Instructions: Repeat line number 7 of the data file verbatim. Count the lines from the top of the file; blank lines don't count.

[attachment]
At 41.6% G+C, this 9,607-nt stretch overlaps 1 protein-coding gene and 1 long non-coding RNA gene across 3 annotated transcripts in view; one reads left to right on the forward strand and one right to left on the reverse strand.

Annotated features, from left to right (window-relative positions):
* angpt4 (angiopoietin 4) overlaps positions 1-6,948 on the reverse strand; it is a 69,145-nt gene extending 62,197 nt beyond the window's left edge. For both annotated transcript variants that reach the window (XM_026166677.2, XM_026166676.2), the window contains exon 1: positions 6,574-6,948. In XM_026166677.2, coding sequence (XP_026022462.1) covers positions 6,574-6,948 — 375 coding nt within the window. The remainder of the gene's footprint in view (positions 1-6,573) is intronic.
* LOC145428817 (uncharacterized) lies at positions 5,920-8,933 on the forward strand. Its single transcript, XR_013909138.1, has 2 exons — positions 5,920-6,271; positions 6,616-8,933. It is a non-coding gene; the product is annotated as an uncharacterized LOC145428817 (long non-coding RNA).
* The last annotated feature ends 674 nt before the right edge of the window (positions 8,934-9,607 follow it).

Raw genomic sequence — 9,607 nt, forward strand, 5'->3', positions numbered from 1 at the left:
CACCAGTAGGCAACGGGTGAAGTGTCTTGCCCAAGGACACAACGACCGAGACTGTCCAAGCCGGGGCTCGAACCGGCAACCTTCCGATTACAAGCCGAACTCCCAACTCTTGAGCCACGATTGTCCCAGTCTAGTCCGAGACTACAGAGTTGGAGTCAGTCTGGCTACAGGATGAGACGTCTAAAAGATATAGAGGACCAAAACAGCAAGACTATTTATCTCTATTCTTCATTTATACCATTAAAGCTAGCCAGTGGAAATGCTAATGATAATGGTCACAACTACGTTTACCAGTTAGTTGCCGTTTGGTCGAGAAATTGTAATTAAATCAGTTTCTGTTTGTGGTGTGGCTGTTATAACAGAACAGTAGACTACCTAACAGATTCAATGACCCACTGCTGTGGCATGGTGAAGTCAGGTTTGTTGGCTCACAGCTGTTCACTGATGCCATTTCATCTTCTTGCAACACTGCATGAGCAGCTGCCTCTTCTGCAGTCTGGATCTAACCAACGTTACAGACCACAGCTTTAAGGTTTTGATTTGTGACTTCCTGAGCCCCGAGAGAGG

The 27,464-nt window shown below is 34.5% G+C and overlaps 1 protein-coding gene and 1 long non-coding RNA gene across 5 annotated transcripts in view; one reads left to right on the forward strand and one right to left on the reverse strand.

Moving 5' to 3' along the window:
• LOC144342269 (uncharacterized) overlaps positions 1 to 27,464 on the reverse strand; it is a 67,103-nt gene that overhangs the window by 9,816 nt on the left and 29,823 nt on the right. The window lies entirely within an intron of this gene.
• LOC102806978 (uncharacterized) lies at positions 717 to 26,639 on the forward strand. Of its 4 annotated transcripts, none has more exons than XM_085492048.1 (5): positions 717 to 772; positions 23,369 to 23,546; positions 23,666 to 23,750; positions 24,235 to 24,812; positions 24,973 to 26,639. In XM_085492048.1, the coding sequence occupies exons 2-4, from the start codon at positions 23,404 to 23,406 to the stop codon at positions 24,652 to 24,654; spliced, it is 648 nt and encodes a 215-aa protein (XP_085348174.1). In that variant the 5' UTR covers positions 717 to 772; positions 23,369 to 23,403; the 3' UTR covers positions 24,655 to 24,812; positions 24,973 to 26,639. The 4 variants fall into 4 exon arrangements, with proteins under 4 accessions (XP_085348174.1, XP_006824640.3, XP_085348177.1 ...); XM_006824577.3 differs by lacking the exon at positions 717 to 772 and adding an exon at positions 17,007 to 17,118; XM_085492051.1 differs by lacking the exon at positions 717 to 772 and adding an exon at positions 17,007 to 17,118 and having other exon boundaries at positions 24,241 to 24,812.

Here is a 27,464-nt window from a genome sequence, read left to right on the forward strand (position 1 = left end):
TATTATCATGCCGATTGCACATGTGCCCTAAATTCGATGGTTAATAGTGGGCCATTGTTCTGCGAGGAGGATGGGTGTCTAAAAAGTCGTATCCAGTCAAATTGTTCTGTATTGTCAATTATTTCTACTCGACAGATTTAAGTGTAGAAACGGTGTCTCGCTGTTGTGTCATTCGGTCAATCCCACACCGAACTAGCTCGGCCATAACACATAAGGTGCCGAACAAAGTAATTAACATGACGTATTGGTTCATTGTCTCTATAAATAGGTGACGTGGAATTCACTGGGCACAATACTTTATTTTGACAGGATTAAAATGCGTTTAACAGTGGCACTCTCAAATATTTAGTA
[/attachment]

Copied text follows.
CACCAGTAGGCAACGGGTGAAGTGTCTTGCCCAAGGACACAACGACCGAGACTGTCCAAGCCGGGGCTCGAACCGGCAACCTTCCGATTACAAGCCGAACTCCCAACTCTTGAGCCACGATTGTCCCAGTCTAGTCCGAGACTACAGAGTTGGAGTCAGTCTGGCTACAGGATGAGACGTCTAAAAGATATAGAGGACCAAAACAGCAAGACTATTTATCTCTATTCTTCATTTATACCATTAAAGCTAGCCAGTGGAAATGCTAATGATAATGGTCACAACTACGTTTACCAGTTAGTTGCCGTTTGGTCGAGAAATTGTAATTAAATCAGTTTCTGTTTGTGGTGTGGCTGTTATAACAGAACAGTAGACTACCTAACAGATTCAATGACCCACTGCTGTGGCATGGTGAAGTCAGGTTTGTTGGCTCACAGCTGTTCACTGATGCCATTTCATCTTCTTGCAACACTGCATGAGCAGCTGCCTCTTCTGCAGTCTGGATCTAACCAACGTTACAGACCACAGCTTTAAGGTTTTGATTTGTGACTTCCTGAGCCCCGAGAGAGG